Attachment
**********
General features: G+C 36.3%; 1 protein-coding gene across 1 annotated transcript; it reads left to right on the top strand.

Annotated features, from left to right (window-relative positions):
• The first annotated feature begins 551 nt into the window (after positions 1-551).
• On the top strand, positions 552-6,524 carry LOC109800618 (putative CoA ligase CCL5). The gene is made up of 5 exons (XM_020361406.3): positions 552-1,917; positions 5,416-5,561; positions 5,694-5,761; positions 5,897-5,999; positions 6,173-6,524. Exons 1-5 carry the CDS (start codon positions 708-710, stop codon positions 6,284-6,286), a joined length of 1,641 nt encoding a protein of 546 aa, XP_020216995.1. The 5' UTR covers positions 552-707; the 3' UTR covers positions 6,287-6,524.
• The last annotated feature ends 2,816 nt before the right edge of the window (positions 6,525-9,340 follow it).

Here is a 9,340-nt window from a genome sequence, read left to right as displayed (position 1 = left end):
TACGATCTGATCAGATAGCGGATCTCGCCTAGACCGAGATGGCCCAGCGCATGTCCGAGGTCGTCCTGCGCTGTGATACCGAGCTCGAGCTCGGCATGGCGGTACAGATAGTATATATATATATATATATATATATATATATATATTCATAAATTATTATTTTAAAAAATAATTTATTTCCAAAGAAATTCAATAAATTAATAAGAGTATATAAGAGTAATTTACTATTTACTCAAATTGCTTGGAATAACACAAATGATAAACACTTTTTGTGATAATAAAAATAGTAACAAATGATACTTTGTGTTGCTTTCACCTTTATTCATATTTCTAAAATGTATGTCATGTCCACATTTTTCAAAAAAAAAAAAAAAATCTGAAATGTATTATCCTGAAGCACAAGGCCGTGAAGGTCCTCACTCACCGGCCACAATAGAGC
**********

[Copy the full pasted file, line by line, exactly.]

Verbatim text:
General features: G+C 36.3%; 1 protein-coding gene across 1 annotated transcript; it reads left to right on the top strand.

Annotated features, from left to right (window-relative positions):
• The first annotated feature begins 551 nt into the window (after positions 1-551).
• On the top strand, positions 552-6,524 carry LOC109800618 (putative CoA ligase CCL5). The gene is made up of 5 exons (XM_020361406.3): positions 552-1,917; positions 5,416-5,561; positions 5,694-5,761; positions 5,897-5,999; positions 6,173-6,524. Exons 1-5 carry the CDS (start codon positions 708-710, stop codon positions 6,284-6,286), a joined length of 1,641 nt encoding a protein of 546 aa, XP_020216995.1. The 5' UTR covers positions 552-707; the 3' UTR covers positions 6,287-6,524.
• The last annotated feature ends 2,816 nt before the right edge of the window (positions 6,525-9,340 follow it).

Here is a 9,340-nt window from a genome sequence, read left to right as displayed (position 1 = left end):
TACGATCTGATCAGATAGCGGATCTCGCCTAGACCGAGATGGCCCAGCGCATGTCCGAGGTCGTCCTGCGCTGTGATACCGAGCTCGAGCTCGGCATGGCGGTACAGATAGTATATATATATATATATATATATATATATATATATTCATAAATTATTATTTTAAAAAATAATTTATTTCCAAAGAAATTCAATAAATTAATAAGAGTATATAAGAGTAATTTACTATTTACTCAAATTGCTTGGAATAACACAAATGATAAACACTTTTTGTGATAATAAAAATAGTAACAAATGATACTTTGTGTTGCTTTCACCTTTATTCATATTTCTAAAATGTATGTCATGTCCACATTTTTCAAAAAAAAAAAAAAAATCTGAAATGTATTATCCTGAAGCACAAGGCCGTGAAGGTCCTCACTCACCGGCCACAATAGAGC